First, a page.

Dr. Patricia Nez Henderson, a member of the Dine' (Navajo) tribe, received her Bachelor of Science degree in Biochemistry from the University of Arizona and earned her Master of Public Health degree from Yale University. In May 2000 Dr. Patricia Nez Henderson was the first American Indian woman to graduate from Yale University School of Medicine and was the first to receive the Patricia Nez Award from Yale University School of Medicine, an annual award given to recognize a Yale School of Medicine graduate committed to improving health among American Indian populations.
Dr. Nez Henderson is considering one of the leading authorities on tobacco control in American Indian communities. For the past seventeen years, she has collaborated with Tribes and tribal communities in implementing comprehensive tobacco control and prevention programs. Dr. Nez Henderson’s work has led to the Navajo Nation passing commercial tobacco-free policies for government workplaces and ceremonial settings, and increasing excise taxes on tobacco products. In addition, Dr. Nez Henderson has developed, implemented and evaluated numerous American Indian culturally relevant tobacco-related research projects. Dr. Nez Henderson is a panel member of the 2008 update of the Public Health Service Clinical Practice Guideline “Treating Tobacco Use and Dependence,” Federal Drug Administration Tobacco Products Scientific Advisory Committee, and the Human and Health Services Interagency Committee on Smoking and Health. She and her husband, Dr. Jeffrey Henderson, have two beautiful children, Zahlanii and Mato.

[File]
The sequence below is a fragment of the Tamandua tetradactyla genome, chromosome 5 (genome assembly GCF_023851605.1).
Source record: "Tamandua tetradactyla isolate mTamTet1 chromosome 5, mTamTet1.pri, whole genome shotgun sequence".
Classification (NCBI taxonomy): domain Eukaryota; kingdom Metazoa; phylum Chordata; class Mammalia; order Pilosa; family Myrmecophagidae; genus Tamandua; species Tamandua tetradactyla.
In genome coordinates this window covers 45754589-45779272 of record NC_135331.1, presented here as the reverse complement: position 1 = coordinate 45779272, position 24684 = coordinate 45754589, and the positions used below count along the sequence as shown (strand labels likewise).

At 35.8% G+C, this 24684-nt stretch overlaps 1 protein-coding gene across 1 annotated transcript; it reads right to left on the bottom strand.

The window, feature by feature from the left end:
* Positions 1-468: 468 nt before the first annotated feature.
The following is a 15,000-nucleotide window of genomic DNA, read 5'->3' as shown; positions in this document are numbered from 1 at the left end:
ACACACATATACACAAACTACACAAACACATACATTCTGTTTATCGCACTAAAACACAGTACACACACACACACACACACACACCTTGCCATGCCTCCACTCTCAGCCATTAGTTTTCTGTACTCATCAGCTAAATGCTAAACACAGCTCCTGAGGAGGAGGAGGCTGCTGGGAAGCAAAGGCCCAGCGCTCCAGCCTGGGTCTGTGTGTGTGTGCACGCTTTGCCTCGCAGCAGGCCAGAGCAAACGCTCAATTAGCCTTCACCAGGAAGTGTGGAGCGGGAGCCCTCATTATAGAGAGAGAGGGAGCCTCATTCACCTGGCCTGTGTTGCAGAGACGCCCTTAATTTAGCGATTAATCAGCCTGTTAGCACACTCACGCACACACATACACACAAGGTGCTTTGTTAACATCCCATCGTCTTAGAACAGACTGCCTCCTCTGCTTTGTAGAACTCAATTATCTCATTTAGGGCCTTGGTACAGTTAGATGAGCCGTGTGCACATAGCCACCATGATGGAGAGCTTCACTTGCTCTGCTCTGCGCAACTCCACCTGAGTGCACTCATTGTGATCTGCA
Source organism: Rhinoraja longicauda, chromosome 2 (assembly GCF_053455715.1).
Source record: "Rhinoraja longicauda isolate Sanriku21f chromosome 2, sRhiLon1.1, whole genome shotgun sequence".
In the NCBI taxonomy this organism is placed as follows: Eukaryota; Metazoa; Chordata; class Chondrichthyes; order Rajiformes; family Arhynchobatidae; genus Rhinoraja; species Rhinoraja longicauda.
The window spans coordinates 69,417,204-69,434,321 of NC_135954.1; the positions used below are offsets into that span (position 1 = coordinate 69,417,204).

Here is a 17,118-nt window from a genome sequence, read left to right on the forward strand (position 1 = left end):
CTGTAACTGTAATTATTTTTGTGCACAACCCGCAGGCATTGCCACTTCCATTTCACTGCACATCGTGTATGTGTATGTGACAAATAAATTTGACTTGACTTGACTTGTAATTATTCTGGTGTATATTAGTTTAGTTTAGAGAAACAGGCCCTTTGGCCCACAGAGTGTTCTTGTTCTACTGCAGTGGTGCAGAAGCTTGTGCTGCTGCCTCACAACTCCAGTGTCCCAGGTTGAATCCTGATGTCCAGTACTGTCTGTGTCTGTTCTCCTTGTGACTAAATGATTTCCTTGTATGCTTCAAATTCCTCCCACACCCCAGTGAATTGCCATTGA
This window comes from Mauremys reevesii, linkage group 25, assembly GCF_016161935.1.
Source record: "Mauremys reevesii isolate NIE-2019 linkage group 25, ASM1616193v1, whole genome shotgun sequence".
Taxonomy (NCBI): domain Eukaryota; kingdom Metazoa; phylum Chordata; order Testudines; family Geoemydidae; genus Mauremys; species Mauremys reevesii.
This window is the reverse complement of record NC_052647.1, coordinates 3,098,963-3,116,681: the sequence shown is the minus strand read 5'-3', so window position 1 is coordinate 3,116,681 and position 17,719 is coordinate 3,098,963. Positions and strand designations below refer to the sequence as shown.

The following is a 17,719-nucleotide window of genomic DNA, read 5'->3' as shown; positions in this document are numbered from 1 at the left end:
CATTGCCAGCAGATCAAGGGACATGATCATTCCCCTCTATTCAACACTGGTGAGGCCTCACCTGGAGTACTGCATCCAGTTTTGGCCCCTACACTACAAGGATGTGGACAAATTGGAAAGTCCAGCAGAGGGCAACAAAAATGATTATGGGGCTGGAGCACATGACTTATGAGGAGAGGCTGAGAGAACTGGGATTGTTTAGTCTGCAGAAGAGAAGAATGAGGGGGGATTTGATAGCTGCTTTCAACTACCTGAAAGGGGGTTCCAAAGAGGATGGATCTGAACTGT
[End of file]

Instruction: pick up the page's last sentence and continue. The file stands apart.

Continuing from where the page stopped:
Dr. Nez Henderson also serves as vice president for the Black Hills Center for American Indian Health, an American Indian nonprofit organization established in 1998 to address the myriad health needs of Northern Plains tribes.
She has served on ANR's Board of Directors since 2009.